So, looking at the Quinn Lite block in this detail, it’s protected from moisture on both faces by the radon barrier, so the only way this block can get wet is from rising damp from beneath. So, to keep the block dry we can simply introduce a second DPC below the block, and let it on out underneath the radon barrier as necessary. This results in a Quinn Lite block which is fully protected from moisture and will be dry in all instances, and so in this detail there would be no requirement for tanking or dipping the blocks in bitumen.
Floor construction with insulation above the slab
Fig. B shows a second common floor construction, this time with insulation above the slab; with a concrete subfloor, insulation and screed. Here we have 75mm of screed and 150mm of insulation, which adds up to 225mm, and again coincides with the block work coursing.
The wall construction is the same as with the previous example, with the option for a timber frame on the inner leaf and the free-draining cavity to allow any water running down the cavity to drain off. Insulation should not be sitting in water so it is important that the cavity below the insulation is fully drained.
Again, you can see the radon barrier running up over the block, and down and out. So, already in this detail, the Quinn Lite block is protected from rising damp, meaning there is no requirement for any additional DPC in this construction.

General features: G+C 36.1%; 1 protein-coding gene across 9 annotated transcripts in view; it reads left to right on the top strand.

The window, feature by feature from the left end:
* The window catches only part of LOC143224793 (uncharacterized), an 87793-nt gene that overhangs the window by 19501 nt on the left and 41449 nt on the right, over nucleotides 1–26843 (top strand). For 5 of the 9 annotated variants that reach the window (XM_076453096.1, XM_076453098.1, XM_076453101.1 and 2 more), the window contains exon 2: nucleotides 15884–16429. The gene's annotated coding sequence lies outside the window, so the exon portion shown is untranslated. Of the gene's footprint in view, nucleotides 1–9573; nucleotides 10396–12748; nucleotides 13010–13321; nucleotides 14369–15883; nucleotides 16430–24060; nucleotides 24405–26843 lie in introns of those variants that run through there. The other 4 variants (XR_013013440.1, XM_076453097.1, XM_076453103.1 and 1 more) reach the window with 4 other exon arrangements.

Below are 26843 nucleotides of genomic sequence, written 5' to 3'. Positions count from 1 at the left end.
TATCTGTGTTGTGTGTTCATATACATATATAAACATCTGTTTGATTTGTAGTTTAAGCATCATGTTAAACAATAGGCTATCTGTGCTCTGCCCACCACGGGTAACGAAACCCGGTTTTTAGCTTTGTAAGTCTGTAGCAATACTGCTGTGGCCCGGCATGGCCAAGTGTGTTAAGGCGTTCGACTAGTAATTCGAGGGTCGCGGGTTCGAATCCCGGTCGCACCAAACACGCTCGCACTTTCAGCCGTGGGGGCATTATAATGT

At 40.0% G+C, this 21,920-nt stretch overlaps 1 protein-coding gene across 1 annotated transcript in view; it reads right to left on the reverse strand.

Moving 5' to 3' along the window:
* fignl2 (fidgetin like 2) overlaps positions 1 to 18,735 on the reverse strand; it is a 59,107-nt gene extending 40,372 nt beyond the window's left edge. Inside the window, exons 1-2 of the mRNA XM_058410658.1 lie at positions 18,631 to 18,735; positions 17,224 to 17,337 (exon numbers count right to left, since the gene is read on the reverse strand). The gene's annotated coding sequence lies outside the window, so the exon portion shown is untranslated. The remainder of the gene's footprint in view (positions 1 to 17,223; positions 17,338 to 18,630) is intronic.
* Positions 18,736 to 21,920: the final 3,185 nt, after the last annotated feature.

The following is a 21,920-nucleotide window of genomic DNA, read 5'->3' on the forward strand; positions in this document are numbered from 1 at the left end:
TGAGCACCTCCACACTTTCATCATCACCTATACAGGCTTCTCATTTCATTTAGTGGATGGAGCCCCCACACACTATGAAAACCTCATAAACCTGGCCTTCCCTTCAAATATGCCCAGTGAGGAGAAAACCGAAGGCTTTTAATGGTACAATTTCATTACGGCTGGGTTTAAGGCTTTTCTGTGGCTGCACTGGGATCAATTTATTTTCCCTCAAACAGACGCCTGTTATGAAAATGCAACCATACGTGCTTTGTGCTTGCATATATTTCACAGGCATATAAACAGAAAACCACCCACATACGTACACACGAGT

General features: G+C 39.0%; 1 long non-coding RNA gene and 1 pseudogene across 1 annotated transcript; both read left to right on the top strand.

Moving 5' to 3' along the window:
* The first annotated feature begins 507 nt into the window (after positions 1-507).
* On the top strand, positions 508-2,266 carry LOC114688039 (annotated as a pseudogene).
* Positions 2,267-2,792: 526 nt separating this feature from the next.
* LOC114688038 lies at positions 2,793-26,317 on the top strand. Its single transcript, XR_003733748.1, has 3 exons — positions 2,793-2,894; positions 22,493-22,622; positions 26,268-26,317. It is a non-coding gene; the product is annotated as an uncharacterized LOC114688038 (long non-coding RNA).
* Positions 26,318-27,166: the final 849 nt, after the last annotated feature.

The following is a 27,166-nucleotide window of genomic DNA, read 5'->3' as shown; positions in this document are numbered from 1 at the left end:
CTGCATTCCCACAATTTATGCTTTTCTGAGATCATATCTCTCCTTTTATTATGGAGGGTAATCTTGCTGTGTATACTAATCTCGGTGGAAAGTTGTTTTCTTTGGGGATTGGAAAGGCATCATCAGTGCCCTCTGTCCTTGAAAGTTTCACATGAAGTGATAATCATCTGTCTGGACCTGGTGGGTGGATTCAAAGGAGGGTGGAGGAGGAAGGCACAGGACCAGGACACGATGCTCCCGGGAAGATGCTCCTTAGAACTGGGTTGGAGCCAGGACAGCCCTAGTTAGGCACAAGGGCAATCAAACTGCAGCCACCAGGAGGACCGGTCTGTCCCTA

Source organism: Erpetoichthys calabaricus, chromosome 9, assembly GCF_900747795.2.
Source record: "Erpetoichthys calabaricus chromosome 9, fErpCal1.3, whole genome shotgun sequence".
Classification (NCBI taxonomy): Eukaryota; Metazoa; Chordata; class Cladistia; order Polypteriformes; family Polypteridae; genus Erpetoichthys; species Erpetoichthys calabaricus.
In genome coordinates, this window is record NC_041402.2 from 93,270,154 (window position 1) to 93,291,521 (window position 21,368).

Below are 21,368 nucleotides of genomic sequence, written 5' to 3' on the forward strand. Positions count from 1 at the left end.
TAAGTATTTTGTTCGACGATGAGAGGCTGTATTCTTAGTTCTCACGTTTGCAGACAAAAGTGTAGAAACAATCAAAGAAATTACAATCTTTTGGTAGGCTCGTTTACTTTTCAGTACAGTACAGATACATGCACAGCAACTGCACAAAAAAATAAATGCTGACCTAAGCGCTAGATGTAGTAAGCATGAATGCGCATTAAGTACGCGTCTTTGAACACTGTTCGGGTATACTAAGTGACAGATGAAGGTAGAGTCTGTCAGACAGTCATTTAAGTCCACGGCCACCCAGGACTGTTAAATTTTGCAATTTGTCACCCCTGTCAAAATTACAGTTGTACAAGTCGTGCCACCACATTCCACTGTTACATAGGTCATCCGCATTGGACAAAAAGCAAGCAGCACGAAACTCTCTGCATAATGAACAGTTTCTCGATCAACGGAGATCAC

We have the DPC on the inner leaf sealed to the radon barrier, which again is good practice. So, there is no requirement for any use of bitumous type products to coat or dip the blocks to keep them dry. The block is dry in this application and will achieve its best thermal performance.
Effects of moisture on Quinn Lite thermal blocks
We’ve looked at two situations where Quinn Lite blocks can easily be kept dry at that critical floor-to-wall junction. We’re going to look now at what happens to the Quinn Lite blocks when they are subject to moisture. It has been brought to our attention that, on some occasions, the detail has not been done correctly and the block may be subject to rising damp. So, to investigate, we’ve carried out some in-house testing to see how moisture will affect the thermal performance of the blocks.
|Quinn Lite B7||0.19 w/mk||0.33 w/mk|
|Quinn Lite B3||0.12 w/mk||0.29 w/mk|
|Lightweight Aggregate Block||0.33 w/mk||?|